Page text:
Improved cyclical outlook pushes USDCAD towards fair value
- The Canadian economy is set to benefit from US fiscal-driven growth but will not experience the same deterioration in twin deficits as the US over the longer term.
- Cyclical currencies like the Canadian dollar tend to benefit from strong global growth and rising commodity prices in a reflationary environment. Funding this trade out of euros amplifies these cyclical positives.
- The Canadian dollar has appreciated substantially this year and we believe it is now approaching fair value versus the US dollar. While our longer-term models remain overweight, we have begun scaling back exposure.
Why the Canadian dollar is outperforming the US dollar this year
Global longer-term interest rates have risen sharply in 2021 in anticipation of additional fiscal stimulus in the US, and on hopes for an economic rebound as Covid vaccination programmes ramp up. Although the US is among the markets with the most significant interest rate repricing, the implications for the US dollar have been complicated by offsetting positive cyclical factors and negative structural factors. This has led to periods of underperformance and outperformance of other developed market currencies. So far this year the Canadian dollar has been consistently strong. We examine why the Canadian dollar is so well positioned for expansionary US fiscal policy.
During periods of strong global growth, cyclical currencies tend to outperform the US dollar – even when the US is the largest contributor to the strength of the global economy. This happens because the US dollar is a key source of funding for global debt markets and US Treasuries are the world’s safe haven asset; therefore, in an environment that is favourable for risk assets, the US dollar will typically underperform as money flows into higher beta global assets (Exhibit 1).
Exhibit 1: Currency Sensitivity to Growth Environment
Other low-yielding reserve currencies have also been under pressure as a result of the strength of global growth and the rise in global yields. We have favoured the euro as a funding currency both for its low beta to global growth and due to the slow vaccination and re-opening efforts in Europe that are resulting in a less favourable growth outlook for the eurozone.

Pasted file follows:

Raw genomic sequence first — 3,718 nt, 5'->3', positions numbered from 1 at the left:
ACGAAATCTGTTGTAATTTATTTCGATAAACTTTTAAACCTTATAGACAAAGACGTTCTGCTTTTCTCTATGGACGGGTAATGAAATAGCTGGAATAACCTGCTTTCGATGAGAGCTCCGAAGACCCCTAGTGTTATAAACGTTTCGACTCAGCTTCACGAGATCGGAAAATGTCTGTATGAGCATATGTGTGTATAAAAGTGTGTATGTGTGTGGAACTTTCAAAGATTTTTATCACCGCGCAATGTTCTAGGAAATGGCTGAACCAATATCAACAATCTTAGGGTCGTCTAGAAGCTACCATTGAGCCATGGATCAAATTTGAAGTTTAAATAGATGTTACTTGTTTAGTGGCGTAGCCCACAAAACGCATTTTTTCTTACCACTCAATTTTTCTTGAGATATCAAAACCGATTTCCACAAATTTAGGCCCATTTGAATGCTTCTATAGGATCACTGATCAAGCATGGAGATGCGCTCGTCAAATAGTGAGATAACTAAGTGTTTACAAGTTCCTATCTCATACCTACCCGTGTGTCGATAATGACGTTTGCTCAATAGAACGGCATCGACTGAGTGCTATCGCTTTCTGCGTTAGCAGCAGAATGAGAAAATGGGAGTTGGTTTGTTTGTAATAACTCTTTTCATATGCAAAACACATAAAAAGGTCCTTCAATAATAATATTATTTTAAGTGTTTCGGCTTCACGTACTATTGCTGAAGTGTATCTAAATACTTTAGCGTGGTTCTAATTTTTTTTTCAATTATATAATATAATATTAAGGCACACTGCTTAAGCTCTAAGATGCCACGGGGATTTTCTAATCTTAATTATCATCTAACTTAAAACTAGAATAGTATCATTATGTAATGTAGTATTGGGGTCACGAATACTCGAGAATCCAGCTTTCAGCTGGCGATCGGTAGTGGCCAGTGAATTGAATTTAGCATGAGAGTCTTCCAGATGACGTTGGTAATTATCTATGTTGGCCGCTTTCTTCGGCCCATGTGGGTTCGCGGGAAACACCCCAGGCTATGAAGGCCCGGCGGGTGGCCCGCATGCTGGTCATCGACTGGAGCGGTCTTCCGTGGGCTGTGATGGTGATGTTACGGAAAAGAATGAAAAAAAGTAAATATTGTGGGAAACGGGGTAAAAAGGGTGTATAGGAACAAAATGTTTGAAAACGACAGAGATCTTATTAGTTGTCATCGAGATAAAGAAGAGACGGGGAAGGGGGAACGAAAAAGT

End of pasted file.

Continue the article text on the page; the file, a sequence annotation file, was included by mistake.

A key feature of the post-Covid economic optimism is the boost it is providing to commodity prices. This is a result of synchronised economic expansions around the world and years of low investment in new capacity for many commodities, along with inflation expectations rising as a result of massive fiscal and monetary stimulus. Canada specifically benefits from the rise in oil prices as a major energy exporter, but it also has exposure to commodities, such as lumber, that are experiencing historically unusual rises.
While the near-term growth outlook for the US is, without doubt, impressive, there remain some questions around the longer-term risks from such large twin fiscal and current account deficits. With rates still historically low, even after the recent rise, the fiscal position is not at a stage that questions the creditworthiness of the US. However it is likely that maintaining large fiscal deficits as private savings return to more normal levels will exacerbate external deficits that weigh more directly on the currency. In contrast, while Canada has also suffered some fiscal impairment as a result of the Covid shock, overall debt metrics remain more favourable and the external balance is gradually improving (Exhibit 2). US fiscal spending could turn out to be an ideal policy for Canada, providing growth benefits via close economic links, but without the associated longer-term debt.
Exhibit 2: Current Account (% GDP)
The Canadian dollar is approaching fair value
For all the positive factors we see supporting the Canadian dollar, particularly against the euro, we acknowledge that market pricing has changed substantially since the start of the year. Our longer-term valuation metrics now point to the Canadian dollar being close to fair value from previously undervalued levels (Exhibit 3). The extent of rate normalisation discounted into the Canadian yield curve also looks optimistic relative to other developed market peers. As a result, we have decreased some of our exposure. As ever, we continue to weigh the impact of shorter-term technical factors against the supportive medium-term fundamental factors and seek to add value through actively managing our exposure around this constructive longer-term outlook.
Exhibit 3: USDCAD Spot Price Vs PPP